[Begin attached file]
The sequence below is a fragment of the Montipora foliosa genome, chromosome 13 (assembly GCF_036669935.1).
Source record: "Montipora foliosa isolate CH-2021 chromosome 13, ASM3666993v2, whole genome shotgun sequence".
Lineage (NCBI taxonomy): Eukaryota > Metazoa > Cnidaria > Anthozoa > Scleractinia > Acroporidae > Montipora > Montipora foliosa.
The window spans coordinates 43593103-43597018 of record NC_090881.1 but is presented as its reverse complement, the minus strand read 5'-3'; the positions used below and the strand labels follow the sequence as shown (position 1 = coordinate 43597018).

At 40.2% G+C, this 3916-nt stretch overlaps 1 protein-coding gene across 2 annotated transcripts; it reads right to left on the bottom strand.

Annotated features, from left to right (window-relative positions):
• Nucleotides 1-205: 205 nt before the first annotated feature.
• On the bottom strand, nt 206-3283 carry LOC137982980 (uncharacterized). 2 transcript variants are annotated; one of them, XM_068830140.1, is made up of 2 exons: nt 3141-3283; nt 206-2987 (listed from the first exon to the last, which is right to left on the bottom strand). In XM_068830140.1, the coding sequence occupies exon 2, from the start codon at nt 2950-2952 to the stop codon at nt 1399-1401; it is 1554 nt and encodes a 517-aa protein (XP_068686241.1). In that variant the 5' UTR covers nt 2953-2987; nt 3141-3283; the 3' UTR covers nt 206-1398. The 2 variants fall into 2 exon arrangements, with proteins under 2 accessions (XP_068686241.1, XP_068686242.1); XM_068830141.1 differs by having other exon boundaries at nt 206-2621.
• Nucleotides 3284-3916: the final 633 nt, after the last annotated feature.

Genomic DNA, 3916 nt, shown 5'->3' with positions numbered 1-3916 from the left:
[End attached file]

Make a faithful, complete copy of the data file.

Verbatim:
The sequence below is a fragment of the Montipora foliosa genome, chromosome 13 (assembly GCF_036669935.1).
Source record: "Montipora foliosa isolate CH-2021 chromosome 13, ASM3666993v2, whole genome shotgun sequence".
Lineage (NCBI taxonomy): Eukaryota > Metazoa > Cnidaria > Anthozoa > Scleractinia > Acroporidae > Montipora > Montipora foliosa.
The window spans coordinates 43593103-43597018 of record NC_090881.1 but is presented as its reverse complement, the minus strand read 5'-3'; the positions used below and the strand labels follow the sequence as shown (position 1 = coordinate 43597018).

At 40.2% G+C, this 3916-nt stretch overlaps 1 protein-coding gene across 2 annotated transcripts; it reads right to left on the bottom strand.

Annotated features, from left to right (window-relative positions):
• Nucleotides 1-205: 205 nt before the first annotated feature.
• On the bottom strand, nt 206-3283 carry LOC137982980 (uncharacterized). 2 transcript variants are annotated; one of them, XM_068830140.1, is made up of 2 exons: nt 3141-3283; nt 206-2987 (listed from the first exon to the last, which is right to left on the bottom strand). In XM_068830140.1, the coding sequence occupies exon 2, from the start codon at nt 2950-2952 to the stop codon at nt 1399-1401; it is 1554 nt and encodes a 517-aa protein (XP_068686241.1). In that variant the 5' UTR covers nt 2953-2987; nt 3141-3283; the 3' UTR covers nt 206-1398. The 2 variants fall into 2 exon arrangements, with proteins under 2 accessions (XP_068686241.1, XP_068686242.1); XM_068830141.1 differs by having other exon boundaries at nt 206-2621.
• Nucleotides 3284-3916: the final 633 nt, after the last annotated feature.

Genomic DNA, 3916 nt, shown 5'->3' with positions numbered 1-3916 from the left: